“In the blind” is basically the equivalent of a public announcement, and no response is expected. Although there is no cannery at Old Harbor, and no formal radio operator there, everyone has marine band receivers and hears our little broadcast. Since this is a general announcement, any fishing boat with a transmitter at anchor off Old Harbor could reply but probably won't. Villagers at other sites on the south-end note the announcement and also know to expect us in a few days. One or two fishing boats captained by one of Dad's friends will probably call over a greeting, especially if they're heading into Kodiak and want to know the water conditions. Dad’s acclimation into the culture of seafaring around Kodiak is near perfect. He never seems to have any trouble “chewing the fat” with some cannery worker over a cup of coffee or sharing a few words in the proper maritime vernacular with a local fisherman interested in talking about engine repair, navigation tips, weather predictions or something more philosophical. The Evangel, Dad's mode of transportation, might be odd-looking and slow, but his navigational skill and experience are excellent of necessity after a few seasons around the islands. We will get there safely.

About the  composite photo:  There are no good color photos of the stern-end of the Evangel's cabin. This accidental photo shows the door to the “head” on the left, with Mom helping a very young Kelly wash his hands. The door to the engine room is to the right. In the center of the bulkhead is a map of Kodiak Island, and a painting of Warner Sallman's "Christ Our Pilot," which did not show up in the photo, so I pasted in a scan of that, which meant so much to Norman and Joyce. The artist met Dad in his last year at seminary, and upon hearing about his Evangel ministry, said he would have used Dad as the model had he known him at the time. I always thought the guy looked like Dad anyway!

An Epilogue from my Mentor:

The legendary Alaskan author from Woody Island, the late Yule Chaffin, was a great friend of our family, and a mentor to me, both in photography and in creative writing. She penned these words about the Evangel and its painting for a magazine article titled “Not By Peaceful Shores Alone,” about a very stormy trip we took in the late 1950’s:

Abridged from "Not By Peaceful Shores Alone," by Yule Chaffin:

Would they never get to more protected waters, thought Joyce. She pulled her eyes from the frightening waves outside and looked around the lurching ten by fifteen-foot cabin that was their home. Kettles rattled and slid to and fro on the galley stove. Only the iron railing saved them from sailing off across the cabin. Everything was neatly fastened in place, preventing the chaos that would otherwise be caused by the roll and pitch of the boat. The homey cabin with its padded benches and curtained windows seemed to reassure her. Joyce's glance fell on the huge, beautiful picture of Christ on the rear wall of the cabin. Painted by Warner Sallman, who also painted the famous “Head of Christ,” this painting was one of her favorites. It was called “Christ Our Pilot,” and showed Christ with his hand on the shoulder of a storm-tossed sea captain, who gripped the wheel of his boat. The little boat was being tossed about on dark, stormy seas, much as the Evangel was now being tossed. Under the painting these words were printed:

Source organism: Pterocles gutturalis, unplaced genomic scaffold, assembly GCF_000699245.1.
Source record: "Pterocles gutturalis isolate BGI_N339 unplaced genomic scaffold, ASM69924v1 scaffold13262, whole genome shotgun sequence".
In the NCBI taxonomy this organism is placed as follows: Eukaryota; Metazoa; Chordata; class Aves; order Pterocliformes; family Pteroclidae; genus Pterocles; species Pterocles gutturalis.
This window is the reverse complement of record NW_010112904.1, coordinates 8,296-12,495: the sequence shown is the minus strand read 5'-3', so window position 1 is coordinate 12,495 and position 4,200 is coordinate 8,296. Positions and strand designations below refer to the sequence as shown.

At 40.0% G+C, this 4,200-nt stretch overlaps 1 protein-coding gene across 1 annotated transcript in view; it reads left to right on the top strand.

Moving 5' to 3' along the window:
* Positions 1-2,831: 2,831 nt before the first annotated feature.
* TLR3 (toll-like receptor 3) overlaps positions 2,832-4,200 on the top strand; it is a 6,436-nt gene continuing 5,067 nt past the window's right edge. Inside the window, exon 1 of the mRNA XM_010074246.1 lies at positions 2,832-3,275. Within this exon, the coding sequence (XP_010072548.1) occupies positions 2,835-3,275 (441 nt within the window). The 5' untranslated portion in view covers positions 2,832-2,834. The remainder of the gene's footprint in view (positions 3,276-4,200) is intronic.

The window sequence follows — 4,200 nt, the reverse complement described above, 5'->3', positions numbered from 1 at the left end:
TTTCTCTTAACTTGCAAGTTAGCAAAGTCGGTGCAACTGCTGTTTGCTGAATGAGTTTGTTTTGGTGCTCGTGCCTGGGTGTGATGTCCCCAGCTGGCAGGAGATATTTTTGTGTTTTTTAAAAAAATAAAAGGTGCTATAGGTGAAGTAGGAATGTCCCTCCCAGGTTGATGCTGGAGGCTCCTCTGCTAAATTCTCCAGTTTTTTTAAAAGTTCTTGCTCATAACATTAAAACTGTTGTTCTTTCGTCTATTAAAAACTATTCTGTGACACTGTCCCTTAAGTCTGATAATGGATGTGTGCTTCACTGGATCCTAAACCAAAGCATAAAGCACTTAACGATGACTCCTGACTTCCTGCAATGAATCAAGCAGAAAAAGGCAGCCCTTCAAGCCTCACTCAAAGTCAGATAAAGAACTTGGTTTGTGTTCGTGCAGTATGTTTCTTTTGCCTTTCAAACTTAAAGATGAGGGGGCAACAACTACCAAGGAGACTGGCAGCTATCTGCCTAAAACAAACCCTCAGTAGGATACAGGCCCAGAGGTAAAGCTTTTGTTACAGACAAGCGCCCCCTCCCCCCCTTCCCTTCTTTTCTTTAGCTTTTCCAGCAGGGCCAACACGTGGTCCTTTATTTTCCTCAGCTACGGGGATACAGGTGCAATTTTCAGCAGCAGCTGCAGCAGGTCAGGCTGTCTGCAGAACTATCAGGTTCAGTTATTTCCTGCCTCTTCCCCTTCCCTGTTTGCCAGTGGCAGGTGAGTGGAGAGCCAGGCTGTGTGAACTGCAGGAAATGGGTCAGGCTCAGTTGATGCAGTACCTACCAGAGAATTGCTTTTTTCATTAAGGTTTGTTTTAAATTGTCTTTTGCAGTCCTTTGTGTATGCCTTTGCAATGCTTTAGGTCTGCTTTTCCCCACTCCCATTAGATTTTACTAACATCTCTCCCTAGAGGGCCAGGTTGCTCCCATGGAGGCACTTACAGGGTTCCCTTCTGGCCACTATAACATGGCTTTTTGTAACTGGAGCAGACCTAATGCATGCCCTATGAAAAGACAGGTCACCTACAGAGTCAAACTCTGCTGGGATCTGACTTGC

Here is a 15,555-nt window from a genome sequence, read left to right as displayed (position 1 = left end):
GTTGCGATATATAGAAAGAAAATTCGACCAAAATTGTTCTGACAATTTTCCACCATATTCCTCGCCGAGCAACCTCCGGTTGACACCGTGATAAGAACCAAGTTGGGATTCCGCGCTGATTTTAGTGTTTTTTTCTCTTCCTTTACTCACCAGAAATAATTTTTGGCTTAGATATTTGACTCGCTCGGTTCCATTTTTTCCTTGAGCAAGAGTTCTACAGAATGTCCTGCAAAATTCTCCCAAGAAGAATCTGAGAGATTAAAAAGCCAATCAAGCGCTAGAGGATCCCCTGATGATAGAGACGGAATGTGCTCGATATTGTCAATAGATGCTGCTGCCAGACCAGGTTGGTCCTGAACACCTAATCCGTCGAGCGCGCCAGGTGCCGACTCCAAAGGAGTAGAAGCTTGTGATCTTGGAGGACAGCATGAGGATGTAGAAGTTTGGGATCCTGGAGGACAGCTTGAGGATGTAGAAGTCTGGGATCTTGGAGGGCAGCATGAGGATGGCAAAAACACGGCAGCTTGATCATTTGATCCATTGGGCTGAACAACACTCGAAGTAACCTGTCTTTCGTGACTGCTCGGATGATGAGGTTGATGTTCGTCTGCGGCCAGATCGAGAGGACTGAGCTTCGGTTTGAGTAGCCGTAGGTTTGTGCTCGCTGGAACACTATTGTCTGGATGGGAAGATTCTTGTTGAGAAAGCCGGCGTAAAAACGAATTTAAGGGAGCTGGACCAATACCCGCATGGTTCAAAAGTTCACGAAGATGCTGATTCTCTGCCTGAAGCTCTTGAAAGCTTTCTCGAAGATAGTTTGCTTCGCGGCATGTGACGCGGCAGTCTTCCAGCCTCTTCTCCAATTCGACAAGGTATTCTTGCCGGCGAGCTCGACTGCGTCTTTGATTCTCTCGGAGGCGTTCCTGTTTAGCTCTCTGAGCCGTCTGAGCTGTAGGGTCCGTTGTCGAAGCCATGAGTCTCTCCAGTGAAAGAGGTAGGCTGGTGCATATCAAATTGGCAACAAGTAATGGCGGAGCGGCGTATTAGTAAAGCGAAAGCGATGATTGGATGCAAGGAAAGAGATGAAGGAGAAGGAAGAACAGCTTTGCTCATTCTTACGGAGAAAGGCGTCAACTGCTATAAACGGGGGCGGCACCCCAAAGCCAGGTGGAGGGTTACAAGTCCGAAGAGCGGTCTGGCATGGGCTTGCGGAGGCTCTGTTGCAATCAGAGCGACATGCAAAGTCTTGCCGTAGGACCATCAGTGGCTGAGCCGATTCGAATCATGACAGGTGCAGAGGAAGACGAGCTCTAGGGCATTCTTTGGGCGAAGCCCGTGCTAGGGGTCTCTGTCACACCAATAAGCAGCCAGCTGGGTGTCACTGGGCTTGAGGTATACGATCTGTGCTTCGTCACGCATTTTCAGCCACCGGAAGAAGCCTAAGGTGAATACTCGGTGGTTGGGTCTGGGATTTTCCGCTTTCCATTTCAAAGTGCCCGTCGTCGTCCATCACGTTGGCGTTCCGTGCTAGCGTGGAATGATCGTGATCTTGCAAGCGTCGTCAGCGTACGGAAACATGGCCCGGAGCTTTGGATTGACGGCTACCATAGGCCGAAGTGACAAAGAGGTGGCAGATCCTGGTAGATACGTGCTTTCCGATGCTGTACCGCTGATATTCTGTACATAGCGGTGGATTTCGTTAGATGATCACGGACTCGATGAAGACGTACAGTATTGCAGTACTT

I do not ask that I may steer my barque by peaceful shores alone,

Nor that I linger, harbor bound, and sail no stormy seas unknown.

I only ask one boon of Thee: be ever in the ship with me!

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Left to Right: “Timmy” Smith (as she always called me), Yule Chaffin, and my brother Kelly Smith on Woody Island in the late 1990’s. The author of several books about the Kodiak Island area, Yule Chaffin included five of my photos in her 1967 book, Koniag to King Crab. She and her husband Darrell, former station master of the FAA station on Woody Island, let Debbie and me use their beautiful home above the Yuba River  near Grass Valley, California for part of our honeymoon in 1977. She would have loved to read my new novel, Morning for Sokroshera, available here at Tanignak.com

Information from this site can be used for non-commercial purposes with attribution. The text of all the articles on Tanignak.com and TruthTexts.com are copyright 2020 by Timothy L. Smith (see the “About Tanignak.com” link). The photographs are copyright the estate of Rev. Norman L. Smith, or are copyright Timothy L. Smith unless otherwise attributed. Many thanks to the people who have shared their stories and those who have allowed me to use their photographs on Tanignak.com!